Words. They aren't coming to me as I sit here and try to write a race report. But it was the race of a life time and I want to share it with you. Kona. It's what so many dream of doing and yet I had the privilege of participating. I qualified at my sixth Ironman last year in Wisconsin. A year of training later, here I am in Kona. Competing. Against the world's best triathletes. Alongside so many inspirational stories. It was truly a humbling experience. I arrived in Kona Monday night and decided to go for a run to begin acclimating to the heat, it felt good. The next four days I spent most of my time outside in the shade and my family was kind enough to keep the air conditioning off in the hotel so I could continue to acclimate through the evening and into the night. They are the true unknown heroes and I do not give them enough recognition.
Race morning started at 3:15 with breakfast. The norm, apple sauce mixed with a banana and protein powder with Gatorade to wash it down. Then the walk to the start. We stayed about 1.5 miles from transition which allowed me to fully appreciate what I was about to do. There is a lot of mental discipline that goes into competing and this was my last chance to focus that energy. We arrived at the race start where I was corralled through body marking and into transition to pump my bike tires. I was able to see my family momentarily before the start. They were all smiles!! It was game time for me.
The women started at 7:10 with a cannon and then chaos. I was really looking forward to the swim because of the clarity and beauty of the water. That did not happen. There were bubbles all around from other athletes, the entire swim. This was new for me as typically I am out in front of the pack, but since all the athletes were elite, the pack was faster. The swim was over before I knew it and it was time to get ready for the bike.
T1: (Split- 3:25)
After stripping my skin suit off, I rinsed off in the hoses and ran to the tent. The changing tents were not very big which made it a bit crowded. I threw my shoes on and ran to my bike where I would spend the bulk of the race.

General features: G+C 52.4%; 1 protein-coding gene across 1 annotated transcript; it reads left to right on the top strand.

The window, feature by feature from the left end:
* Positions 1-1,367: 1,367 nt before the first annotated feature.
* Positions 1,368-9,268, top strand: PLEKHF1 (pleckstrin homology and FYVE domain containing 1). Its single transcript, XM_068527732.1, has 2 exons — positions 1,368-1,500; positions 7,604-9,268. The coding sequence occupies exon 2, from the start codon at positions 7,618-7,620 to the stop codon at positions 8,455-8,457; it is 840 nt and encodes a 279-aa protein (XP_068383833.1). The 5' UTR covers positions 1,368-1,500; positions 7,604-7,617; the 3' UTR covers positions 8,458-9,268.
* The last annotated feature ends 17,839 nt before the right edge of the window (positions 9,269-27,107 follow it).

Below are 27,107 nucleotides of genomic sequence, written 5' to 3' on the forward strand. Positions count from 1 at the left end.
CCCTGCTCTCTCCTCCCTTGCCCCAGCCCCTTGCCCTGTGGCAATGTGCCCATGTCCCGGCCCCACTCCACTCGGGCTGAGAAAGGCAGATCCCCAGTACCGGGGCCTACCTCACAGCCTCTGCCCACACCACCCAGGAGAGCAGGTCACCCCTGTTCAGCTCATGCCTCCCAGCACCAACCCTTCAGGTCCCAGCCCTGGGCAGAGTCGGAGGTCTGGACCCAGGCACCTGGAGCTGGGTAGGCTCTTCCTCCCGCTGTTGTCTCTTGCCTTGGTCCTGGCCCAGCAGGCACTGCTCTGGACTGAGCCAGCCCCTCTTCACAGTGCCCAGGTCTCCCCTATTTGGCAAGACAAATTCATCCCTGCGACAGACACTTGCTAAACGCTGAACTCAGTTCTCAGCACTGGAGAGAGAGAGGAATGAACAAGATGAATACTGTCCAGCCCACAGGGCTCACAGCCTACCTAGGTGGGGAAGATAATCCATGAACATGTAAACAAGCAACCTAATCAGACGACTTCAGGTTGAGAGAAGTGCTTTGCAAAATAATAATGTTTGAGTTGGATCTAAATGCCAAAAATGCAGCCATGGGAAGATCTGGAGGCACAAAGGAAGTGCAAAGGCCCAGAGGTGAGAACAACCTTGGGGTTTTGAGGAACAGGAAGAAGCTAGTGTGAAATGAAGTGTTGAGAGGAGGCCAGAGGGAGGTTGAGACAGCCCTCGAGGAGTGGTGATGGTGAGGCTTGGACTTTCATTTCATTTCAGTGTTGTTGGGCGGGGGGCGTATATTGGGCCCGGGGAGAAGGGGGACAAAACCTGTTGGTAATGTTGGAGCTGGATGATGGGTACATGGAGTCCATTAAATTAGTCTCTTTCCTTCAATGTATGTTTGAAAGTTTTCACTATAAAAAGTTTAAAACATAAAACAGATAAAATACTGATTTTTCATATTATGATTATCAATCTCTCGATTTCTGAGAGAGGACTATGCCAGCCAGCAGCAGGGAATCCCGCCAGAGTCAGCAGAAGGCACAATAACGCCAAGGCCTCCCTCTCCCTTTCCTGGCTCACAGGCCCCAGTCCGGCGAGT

112 mile bike: (Split- 6:02:34)
|Getting ready to transition to the run.|
My coach told me to go easy on the bike. Easy?!! It's a race!! That's not the case. An Ironman is all about the run. If you can't run, you can't compete. I followed my race plan and took it easy on the bike, for the most part. The heat was intense and the lava fields didn't help mask it. Honestly, I didn't feel the heat as much as I though I would during the bike though. Close to the turn around it started sprinkling and before long it started raining super hard the next five miles. It was a welcomed relief from the sun before I headed back to Kona where the sun and over 120 degree road temperatures were in full effect. 30 miles out from transition the wind picked up. I embraced this since I was racing Kona and that's what the venue is known for. I actually said a prayer thanking God for allowing me to experience every aspect the race had to offer. I'm being serious when I say I smiled when the wind started blowing harder. I rode more aggressive than I should have the last thirty miles because I felt strong. My coach did a solid job of preparing me for the bike as he had me do numerous 90-100 mile rides and two 120 mile rides in training. I finished the bike with a smile of relief, even though I enjoyed it. The race was ready to begin.
T2: (Split- 3:13)